According to the platforms concerned with this matter, the Ministry of Defense, for example, has drawn up a list of those included so far according to Law 26 of 2019 which is called, multiple injuries for the injured demobilized military for whom pensions and injury compensation are issued, and the lists included 500 names only. While other lists that belong to “Jarih al-Watan” [meaning: “The Wounded of The Motherland”] project included 2151 names from the People’s Defense Forces, and these are only part of those who registered their names and of the injured with a disability rate between 40 – 65%, while 630 registered names from these forces preceded them and joined the project, which has become the main gateway to supporting the injured military. Total figures are not announced, total expenditure and allocations are not announced, while much of the announcement is focused on meetings, receptions and honors.

Finally, the injured of total disability from the military in Syria now receive a compensation pension of about 120 thousand Syrian pounds per month. While the injured with an injury rate between 40 – 65% now receive a compensation of 80 thousand Syrian pounds per month. In return for this compensation, it should be recalled that the cost of the necessary food for one person in Syria has become 133 thousand Syrian pounds per month, and after the inflation, a young man with a total disability in Syrian battles is unable to cover his food expenses.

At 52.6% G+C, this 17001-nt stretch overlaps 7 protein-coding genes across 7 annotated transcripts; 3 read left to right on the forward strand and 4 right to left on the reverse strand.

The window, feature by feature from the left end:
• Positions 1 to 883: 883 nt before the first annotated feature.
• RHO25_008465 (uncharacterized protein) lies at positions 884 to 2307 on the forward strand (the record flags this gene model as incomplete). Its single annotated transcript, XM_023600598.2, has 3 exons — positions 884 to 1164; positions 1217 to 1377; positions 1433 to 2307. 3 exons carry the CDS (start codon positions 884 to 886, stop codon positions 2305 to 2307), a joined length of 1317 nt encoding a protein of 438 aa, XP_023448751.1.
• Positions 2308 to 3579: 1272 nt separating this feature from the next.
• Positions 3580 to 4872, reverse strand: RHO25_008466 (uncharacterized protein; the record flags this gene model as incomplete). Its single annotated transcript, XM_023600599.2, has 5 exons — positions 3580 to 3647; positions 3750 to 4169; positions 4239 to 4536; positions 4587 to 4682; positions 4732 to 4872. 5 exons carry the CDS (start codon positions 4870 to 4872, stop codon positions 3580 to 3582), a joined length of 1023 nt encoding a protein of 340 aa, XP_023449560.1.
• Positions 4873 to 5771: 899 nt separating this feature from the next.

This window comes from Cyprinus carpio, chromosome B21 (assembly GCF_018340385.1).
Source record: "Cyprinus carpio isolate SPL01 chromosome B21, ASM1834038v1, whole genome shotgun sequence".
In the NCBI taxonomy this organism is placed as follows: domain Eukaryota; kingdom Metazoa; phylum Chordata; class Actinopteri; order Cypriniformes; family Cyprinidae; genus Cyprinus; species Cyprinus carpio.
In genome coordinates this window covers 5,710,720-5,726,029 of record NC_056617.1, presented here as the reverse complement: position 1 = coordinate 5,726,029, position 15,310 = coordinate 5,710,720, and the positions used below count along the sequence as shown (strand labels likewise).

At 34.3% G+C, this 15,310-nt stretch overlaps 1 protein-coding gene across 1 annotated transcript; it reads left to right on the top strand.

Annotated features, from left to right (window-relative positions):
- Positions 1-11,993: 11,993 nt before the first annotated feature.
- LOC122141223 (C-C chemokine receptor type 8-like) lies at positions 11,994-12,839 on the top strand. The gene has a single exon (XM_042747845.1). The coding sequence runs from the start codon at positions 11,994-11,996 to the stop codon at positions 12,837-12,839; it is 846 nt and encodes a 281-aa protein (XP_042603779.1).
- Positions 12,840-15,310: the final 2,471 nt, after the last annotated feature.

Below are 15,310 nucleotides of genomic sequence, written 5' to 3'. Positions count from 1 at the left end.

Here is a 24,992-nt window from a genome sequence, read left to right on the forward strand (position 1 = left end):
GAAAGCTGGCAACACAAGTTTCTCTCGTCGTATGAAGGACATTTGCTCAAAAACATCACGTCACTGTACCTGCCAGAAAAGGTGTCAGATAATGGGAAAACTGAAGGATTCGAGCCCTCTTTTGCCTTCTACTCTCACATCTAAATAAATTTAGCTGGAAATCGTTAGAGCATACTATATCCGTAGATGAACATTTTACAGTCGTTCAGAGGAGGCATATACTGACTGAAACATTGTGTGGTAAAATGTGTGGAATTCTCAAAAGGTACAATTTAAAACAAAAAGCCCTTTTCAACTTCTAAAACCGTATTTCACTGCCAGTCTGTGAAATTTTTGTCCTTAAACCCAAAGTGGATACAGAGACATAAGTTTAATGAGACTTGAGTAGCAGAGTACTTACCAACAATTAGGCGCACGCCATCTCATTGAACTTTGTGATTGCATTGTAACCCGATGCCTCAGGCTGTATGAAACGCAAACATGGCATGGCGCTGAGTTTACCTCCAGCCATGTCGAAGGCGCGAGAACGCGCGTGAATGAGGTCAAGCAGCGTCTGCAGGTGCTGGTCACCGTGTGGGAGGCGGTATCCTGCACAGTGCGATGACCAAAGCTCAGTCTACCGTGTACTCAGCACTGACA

The file of the injured in Syria is a wide file, and it could be one of the most comprehensive files whose damages have affected all the Syrian society. Despite their differences, they share the great suffering caused by the injury and unemployment of one member of the family in these difficult circumstances, especially if he/she was young and in the prime of life. More than 3 million, half of them with a permanent disability will need comprehensive and wide social relief programs to which financial resources and human forces are allocated at a later stage. Today, these people are living in a state of waiting that is harsher than what we all are living, while incomplete and unreliable publicity projects are taking place on the ground, which are so far devoting their efforts to part of the injured, limited to the military, covering a small number of these disabled young people, and providing them with sums that cannot cover the food needs of one person in Syria, while the needs of a partially or completely disabled person far exceed the needs of food!

(Arabic Version)

Last modified on Monday, 30 August 2021 20:42